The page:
CAPE TOWN (Reuters) - Diego Maradona’s Argentina, having promised so much at the World Cup, find themselves back at square one with the same problems which plagued them in the South American qualifiers.
Argentina’s four wins at the finals, scoring first in them all, hid frailties subsequently exposed by Germany in their 4-0 rout in Saturday’s quarter-final at Green Point Stadium.
The attack was unable to bail them out. In fact, in 13 competitive matches under Maradona, Argentina never came back to win after falling behind.
FIFA player of the year Lionel Messi, touted as the potential player of the finals, retreated deeper into midfield in each of Argentina’s five matches.
A puzzled Maradona, who is regarded as having almost single-handedly won Argentina’s second world title in Mexico in 1986, said: ”It’s different now ... I think players used to play much more for themselves and today players are more practical, more team oriented ...(that is) the new fashion.
“We had players who would carry the team on their shoulders.”
On Saturday, Germany coach Joachim Loew had the answer to Maradona’s tactics.
“Argentina are a team divided between the defense and the attack. That was the key to be able to control the midfield and from there build our victory,” said Loew, a contemporary of Maradona‘s, not in the same league as a player but clearly more than his match as a coach.
Behind after three minutes, Argentina were under constant pressure from the flanks with fullbacks Nicolas Otamendi and Gabriel Heinze, both central defenders at club level, struggling to cope with Germany’s pace.
The goals Argentina’s talented forwards scored in the group games and the second round against Mexico also hid the fact that the midfield lacked bite.
Maradona, who was regularly found wanting from the touchline during the qualifiers, provided no answers from the bench except to boost his attack when Argentina were ahead.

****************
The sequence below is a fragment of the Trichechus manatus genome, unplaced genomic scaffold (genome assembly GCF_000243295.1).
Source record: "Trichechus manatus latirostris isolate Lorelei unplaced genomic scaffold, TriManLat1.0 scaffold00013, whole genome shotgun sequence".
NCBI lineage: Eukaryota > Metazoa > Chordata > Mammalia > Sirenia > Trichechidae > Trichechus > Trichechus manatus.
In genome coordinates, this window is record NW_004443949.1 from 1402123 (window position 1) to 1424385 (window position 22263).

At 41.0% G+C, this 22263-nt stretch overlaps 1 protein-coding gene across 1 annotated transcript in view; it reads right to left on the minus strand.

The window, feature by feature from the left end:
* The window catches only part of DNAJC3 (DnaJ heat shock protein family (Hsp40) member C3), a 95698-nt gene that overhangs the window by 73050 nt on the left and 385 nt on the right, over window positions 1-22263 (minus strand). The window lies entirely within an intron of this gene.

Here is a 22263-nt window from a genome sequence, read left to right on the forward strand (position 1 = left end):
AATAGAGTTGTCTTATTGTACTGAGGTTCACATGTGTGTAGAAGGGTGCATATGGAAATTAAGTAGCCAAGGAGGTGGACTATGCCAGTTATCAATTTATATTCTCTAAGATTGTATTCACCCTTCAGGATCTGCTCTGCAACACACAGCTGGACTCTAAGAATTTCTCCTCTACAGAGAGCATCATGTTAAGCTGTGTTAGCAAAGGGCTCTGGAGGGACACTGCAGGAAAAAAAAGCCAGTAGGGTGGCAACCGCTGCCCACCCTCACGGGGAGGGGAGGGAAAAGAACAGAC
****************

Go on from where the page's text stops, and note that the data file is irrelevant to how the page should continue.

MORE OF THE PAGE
Having dispensed with Juan Roman Riquelme or even Esteban Cambiasso or Fernando Gago as a central midfield partner for Javier Mascherano, the team’s captain was horribly exposed on his own in the middle.
Why did Maradona not play Juan Sebastian Veron, the one man in the squad who could have given Argentina more ball holding and depth of passing?
Germany’s Bastian Schweinsteiger controlled midfield doing a job that Veron might have done for Argentina, even taking the free kicks like the one that led to their opening goal.
When former coach Alfio Basile quit suddenly in September 2008, a candidate for the Argentina job was Sergio Batista, Maradona’s former 1986 World Cup team mate, who had steered the under-23s to their second successive Olympic gold medal.
The job went instead to Maradona, who opted against what would have, in retrospect, been a wise choice in taking Batista as an assistant.
Maradona returns to Argentina to ponder his future, knowing his family will urge him to carry on, since that the job has done the former drug addict so much good on a personal level.
He has an agreement with the Argentine Football Association (AFA) until next year when Argentina host the Copa America and he said in a television interview shortly before the finals he was also building toward that tournament.
AFA president Julio Grondona is unlikely to stand in Maradona’s way.
Editing by Jon Bramley